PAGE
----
Green Party-backed lawyers moved their fight for a recount of Pennsylvania's Nov. 8 presidential election results to federal court Monday, hoping the new venue and a last-minute shift in strategy would favor their push for an audit of the state's nearly 24,000 voting machines.
Calling Pennsylvania's election system a "national disgrace" reliant upon outdated technology, the lawyers urged a Philadelphia judge to order a statewide recount and a forensic examination of a sample set of the machines.
Both steps, the lawyers said in their complaint, are necessary to determine if hackers manipulated the state's election results. They offered no evidence to suggest any manipulation had occurred.
"Voters are forced to use vulnerable, hackable, antiquated technology banned in other states, then rely on the kindness of machines. There is no paper trail," lawyers Ilann M. Maazel and Gregory Harvey wrote in the filing. "A majority of machines voted for Donald Trump in Pennsylvania. But who did the people vote for?"
The complaint came days after lawyers withdrew a similar suit from Commonwealth Court, saying the 200 voters it represented could not come up with the required $1 million bond to pursue their challenge.
But with just over a week to go before the federal deadline for resolving election disputes, time may be running out.
U.S. District Judge Paul S. Diamond did not indicate Monday if he would grant a hearing. Federal election law requires that election disputes be resolved before Dec. 13, six days before the Electoral College is to meet.
The Pennsylvania Department of State declined to comment on the suit. But the state's top election official, Pedro Cortes, has said there is "no evidence whatsoever" of voting irregularities in Pennsylvania.
A Close Election in Pennsylvania Gets Closer
President-elect Donald Trump has called the Green Party's efforts here and in Wisconsin and Michigan, where recounts are already underway, a scam. His narrow victories in all three states proved crucial to his victory over Democratic nominee Hillary Clinton.
In a court filing late Monday, Trump's lawyers sought to intervene in the Pennsylvania lawsuit, arguing that a prolonged court battle could force the state to miss the deadline for certifying its vote.
"Failure to meet this deadline will prevent the Electoral College from . . . casting their vote on the 19th and could delay the inauguration," they said in a filing that also seeks permission for the state Republican Party and Pennsylvania's presidential electors to intervene.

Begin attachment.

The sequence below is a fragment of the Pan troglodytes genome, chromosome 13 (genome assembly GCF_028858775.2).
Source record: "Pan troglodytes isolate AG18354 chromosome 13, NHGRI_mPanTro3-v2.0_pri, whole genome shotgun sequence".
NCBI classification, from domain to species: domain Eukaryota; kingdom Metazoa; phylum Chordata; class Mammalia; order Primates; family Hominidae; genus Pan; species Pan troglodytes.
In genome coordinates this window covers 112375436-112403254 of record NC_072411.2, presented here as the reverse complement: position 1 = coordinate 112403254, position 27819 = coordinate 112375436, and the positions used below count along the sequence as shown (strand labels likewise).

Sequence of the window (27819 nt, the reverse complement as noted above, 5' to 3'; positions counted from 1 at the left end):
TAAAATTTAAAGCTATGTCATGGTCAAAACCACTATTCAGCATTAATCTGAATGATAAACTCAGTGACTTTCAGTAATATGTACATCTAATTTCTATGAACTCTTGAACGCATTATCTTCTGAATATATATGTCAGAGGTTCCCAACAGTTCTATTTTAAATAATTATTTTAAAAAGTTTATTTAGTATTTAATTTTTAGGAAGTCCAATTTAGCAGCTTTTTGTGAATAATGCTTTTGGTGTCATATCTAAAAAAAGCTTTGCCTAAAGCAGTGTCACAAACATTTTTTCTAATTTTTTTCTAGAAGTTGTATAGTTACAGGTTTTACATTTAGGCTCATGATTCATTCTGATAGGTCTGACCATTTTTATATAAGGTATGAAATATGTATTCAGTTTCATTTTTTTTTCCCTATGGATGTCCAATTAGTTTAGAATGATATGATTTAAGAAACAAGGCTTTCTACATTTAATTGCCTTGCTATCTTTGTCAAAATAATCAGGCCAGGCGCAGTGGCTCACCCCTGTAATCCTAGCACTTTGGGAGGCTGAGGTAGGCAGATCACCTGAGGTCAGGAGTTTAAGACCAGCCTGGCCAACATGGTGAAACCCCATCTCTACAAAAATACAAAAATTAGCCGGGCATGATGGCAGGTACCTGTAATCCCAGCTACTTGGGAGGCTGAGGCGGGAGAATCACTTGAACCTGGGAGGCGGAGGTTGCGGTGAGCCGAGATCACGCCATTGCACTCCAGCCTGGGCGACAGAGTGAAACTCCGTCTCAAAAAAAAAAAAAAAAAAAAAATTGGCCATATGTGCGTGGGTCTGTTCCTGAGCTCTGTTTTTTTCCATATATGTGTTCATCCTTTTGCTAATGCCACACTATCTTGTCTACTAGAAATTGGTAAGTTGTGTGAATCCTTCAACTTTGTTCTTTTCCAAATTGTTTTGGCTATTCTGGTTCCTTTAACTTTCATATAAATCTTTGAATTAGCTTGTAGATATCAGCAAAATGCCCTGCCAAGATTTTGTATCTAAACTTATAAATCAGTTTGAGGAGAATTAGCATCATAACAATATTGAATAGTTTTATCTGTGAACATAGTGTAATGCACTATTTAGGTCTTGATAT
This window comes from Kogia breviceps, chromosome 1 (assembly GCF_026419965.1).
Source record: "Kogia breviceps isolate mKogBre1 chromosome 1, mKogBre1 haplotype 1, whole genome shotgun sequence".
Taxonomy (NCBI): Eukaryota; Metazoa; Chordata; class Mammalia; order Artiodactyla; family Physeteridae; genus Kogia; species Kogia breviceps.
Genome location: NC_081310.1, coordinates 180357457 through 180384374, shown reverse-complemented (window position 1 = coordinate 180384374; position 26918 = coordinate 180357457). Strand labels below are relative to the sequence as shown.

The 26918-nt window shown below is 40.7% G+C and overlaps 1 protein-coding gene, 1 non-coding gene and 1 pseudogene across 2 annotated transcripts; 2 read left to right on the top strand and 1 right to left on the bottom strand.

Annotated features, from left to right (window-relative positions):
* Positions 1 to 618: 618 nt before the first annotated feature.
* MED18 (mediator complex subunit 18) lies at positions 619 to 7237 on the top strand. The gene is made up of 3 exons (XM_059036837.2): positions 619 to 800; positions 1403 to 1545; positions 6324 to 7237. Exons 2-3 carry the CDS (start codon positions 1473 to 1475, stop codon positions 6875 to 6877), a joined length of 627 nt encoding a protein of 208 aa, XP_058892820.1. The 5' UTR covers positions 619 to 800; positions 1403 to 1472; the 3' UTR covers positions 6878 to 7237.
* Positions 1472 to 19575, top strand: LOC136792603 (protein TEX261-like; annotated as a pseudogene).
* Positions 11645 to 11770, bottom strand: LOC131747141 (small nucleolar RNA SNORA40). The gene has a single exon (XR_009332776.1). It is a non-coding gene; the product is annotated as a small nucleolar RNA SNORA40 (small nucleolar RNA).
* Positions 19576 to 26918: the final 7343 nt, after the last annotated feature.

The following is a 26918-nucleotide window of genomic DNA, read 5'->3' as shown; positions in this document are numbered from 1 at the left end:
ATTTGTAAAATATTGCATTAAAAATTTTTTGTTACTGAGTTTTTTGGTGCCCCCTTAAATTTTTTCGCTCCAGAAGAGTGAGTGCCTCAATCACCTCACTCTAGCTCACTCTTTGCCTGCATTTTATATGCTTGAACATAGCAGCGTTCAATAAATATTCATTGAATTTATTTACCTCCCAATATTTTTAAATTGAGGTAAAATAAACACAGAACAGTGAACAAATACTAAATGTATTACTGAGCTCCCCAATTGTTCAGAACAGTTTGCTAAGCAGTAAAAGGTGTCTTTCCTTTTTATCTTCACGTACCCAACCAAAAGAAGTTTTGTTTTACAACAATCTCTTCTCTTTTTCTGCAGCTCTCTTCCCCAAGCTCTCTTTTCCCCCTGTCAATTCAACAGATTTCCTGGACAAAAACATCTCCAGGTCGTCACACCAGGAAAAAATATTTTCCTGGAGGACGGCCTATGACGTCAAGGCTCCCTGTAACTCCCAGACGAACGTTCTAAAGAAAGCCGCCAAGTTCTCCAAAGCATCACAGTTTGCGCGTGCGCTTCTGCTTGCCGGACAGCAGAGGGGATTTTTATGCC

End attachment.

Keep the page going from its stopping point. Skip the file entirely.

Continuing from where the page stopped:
Still, Green Party presidential candidate Jill Stein, who has spearheaded the election challenges, and her supporters remained resolute Monday.
Speaking to a crowd of backers at a small rally outside the Trump Tower in New York City, Stein called on judges in the three states to ensure "that all votes are counted, that voters can trust the system."
About 30 demonstrators gathered in Harrisburg in the Capitol Rotunda carrying signs with messages that read, "I Want to Trust the Numbers," and chanting "Count every vote."
And at a news conference in Philadelphia to coincide with the filing of the lawsuit, Maazell lambasted Pennsylvania's reliance on outdated voting technology, which he claimed would be "child's play" for a sophisticated hacker to tamper with.
He was unable to point to any evidence of manipulation in Pennsylvania, but made broad references to the hacking of email accounts of Democratic National Committee members and reports of possible voting system breaches in other states.
In their filing, Maazell and Harvey blamed the "byzantine" requirements Pennsylvania imposes on voters seeking to initiate recounts for wasting valuable time before next week's deadline and prompting their move over the weekend to drop their state court suit.
"This labyrinthine, incomprehensible and impossibly burdensome election regime might make Kafka proud. But for ordinary voters, it is a disaster," they wrote.
Trump won Pennsylvania by fewer than 48,000 votes, according to an updated total released Monday by the state.
The margin of victory has shrunk as counties continue to tally their provisional and absentee ballots, but it is still short of the 0.5 percent margin of victory that triggers an automatic statewide recount under state law.
In addition to their efforts in federal court, Stein's legal team urged voters in Pennsylvania precincts to submit petitions to their county election boards asking for localized recounts.
Locally, petitions were filed in Philadelphia, and Bucks and Montgomery Counties - efforts with mixed success.
Last week, Philadelphia's commissioners agreed to recount ballots in 75 of the city's more than 1,600 divisions, but rejected a forensic audit of how the voting machines worked. Maazel said Monday that the Green Party's legal team is pursuing a state court appeal of that decision.
A judge rejected a request for recounts in 72 of Montgomery County's precincts last week. A partial recount in Allegheny County, which includes Pittsburgh, was scheduled to occur Monday. A judge in Bucks County is expected to hold hearings on the matter this week.
Karen Langley of the Harrisburg bureau contributed to this article, which also contains information from the Associated Press.